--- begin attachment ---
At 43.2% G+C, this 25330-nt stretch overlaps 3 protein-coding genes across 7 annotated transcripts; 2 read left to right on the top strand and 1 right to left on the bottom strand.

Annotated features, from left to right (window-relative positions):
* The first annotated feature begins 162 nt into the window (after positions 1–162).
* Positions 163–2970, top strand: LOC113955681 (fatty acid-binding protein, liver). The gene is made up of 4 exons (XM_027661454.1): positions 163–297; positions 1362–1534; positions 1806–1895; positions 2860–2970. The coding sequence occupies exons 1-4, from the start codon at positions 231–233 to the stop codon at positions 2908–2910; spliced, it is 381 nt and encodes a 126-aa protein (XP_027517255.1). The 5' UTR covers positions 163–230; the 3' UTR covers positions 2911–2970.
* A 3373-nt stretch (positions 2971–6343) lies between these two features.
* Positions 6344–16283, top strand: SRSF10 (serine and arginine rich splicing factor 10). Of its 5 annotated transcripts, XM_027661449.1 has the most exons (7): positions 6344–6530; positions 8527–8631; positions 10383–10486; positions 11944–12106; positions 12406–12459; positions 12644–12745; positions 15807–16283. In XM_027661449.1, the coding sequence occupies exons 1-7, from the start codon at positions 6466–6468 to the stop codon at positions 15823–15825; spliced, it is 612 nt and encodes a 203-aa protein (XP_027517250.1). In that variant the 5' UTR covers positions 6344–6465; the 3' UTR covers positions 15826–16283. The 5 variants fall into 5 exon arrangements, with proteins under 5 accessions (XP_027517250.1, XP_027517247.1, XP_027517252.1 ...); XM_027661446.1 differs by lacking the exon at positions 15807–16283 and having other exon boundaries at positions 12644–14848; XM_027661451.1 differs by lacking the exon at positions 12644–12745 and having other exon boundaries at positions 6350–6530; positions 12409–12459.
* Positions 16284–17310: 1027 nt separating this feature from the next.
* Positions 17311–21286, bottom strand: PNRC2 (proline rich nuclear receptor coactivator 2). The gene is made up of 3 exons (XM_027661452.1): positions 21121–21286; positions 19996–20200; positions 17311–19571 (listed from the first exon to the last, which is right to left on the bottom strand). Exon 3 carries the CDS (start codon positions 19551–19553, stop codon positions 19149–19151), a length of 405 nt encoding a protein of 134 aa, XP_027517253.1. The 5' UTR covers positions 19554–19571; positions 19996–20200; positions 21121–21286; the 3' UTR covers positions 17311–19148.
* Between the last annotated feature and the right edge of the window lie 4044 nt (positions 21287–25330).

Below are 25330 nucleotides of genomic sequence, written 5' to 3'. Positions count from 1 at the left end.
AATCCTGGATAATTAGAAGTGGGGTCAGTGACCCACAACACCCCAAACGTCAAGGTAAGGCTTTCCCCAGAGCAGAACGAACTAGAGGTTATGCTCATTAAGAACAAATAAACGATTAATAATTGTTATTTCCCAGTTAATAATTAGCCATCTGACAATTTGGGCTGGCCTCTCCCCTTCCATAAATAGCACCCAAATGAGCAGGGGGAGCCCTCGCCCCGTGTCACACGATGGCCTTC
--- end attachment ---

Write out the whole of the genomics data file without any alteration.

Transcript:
At 43.2% G+C, this 25330-nt stretch overlaps 3 protein-coding genes across 7 annotated transcripts; 2 read left to right on the top strand and 1 right to left on the bottom strand.

Annotated features, from left to right (window-relative positions):
* The first annotated feature begins 162 nt into the window (after positions 1–162).
* Positions 163–2970, top strand: LOC113955681 (fatty acid-binding protein, liver). The gene is made up of 4 exons (XM_027661454.1): positions 163–297; positions 1362–1534; positions 1806–1895; positions 2860–2970. The coding sequence occupies exons 1-4, from the start codon at positions 231–233 to the stop codon at positions 2908–2910; spliced, it is 381 nt and encodes a 126-aa protein (XP_027517255.1). The 5' UTR covers positions 163–230; the 3' UTR covers positions 2911–2970.
* A 3373-nt stretch (positions 2971–6343) lies between these two features.
* Positions 6344–16283, top strand: SRSF10 (serine and arginine rich splicing factor 10). Of its 5 annotated transcripts, XM_027661449.1 has the most exons (7): positions 6344–6530; positions 8527–8631; positions 10383–10486; positions 11944–12106; positions 12406–12459; positions 12644–12745; positions 15807–16283. In XM_027661449.1, the coding sequence occupies exons 1-7, from the start codon at positions 6466–6468 to the stop codon at positions 15823–15825; spliced, it is 612 nt and encodes a 203-aa protein (XP_027517250.1). In that variant the 5' UTR covers positions 6344–6465; the 3' UTR covers positions 15826–16283. The 5 variants fall into 5 exon arrangements, with proteins under 5 accessions (XP_027517250.1, XP_027517247.1, XP_027517252.1 ...); XM_027661446.1 differs by lacking the exon at positions 15807–16283 and having other exon boundaries at positions 12644–14848; XM_027661451.1 differs by lacking the exon at positions 12644–12745 and having other exon boundaries at positions 6350–6530; positions 12409–12459.
* Positions 16284–17310: 1027 nt separating this feature from the next.
* Positions 17311–21286, bottom strand: PNRC2 (proline rich nuclear receptor coactivator 2). The gene is made up of 3 exons (XM_027661452.1): positions 21121–21286; positions 19996–20200; positions 17311–19571 (listed from the first exon to the last, which is right to left on the bottom strand). Exon 3 carries the CDS (start codon positions 19551–19553, stop codon positions 19149–19151), a length of 405 nt encoding a protein of 134 aa, XP_027517253.1. The 5' UTR covers positions 19554–19571; positions 19996–20200; positions 21121–21286; the 3' UTR covers positions 17311–19148.
* Between the last annotated feature and the right edge of the window lie 4044 nt (positions 21287–25330).

Below are 25330 nucleotides of genomic sequence, written 5' to 3'. Positions count from 1 at the left end.
AATCCTGGATAATTAGAAGTGGGGTCAGTGACCCACAACACCCCAAACGTCAAGGTAAGGCTTTCCCCAGAGCAGAACGAACTAGAGGTTATGCTCATTAAGAACAAATAAACGATTAATAATTGTTATTTCCCAGTTAATAATTAGCCATCTGACAATTTGGGCTGGCCTCTCCCCTTCCATAAATAGCACCCAAATGAGCAGGGGGAGCCCTCGCCCCGTGTCACACGATGGCCTTC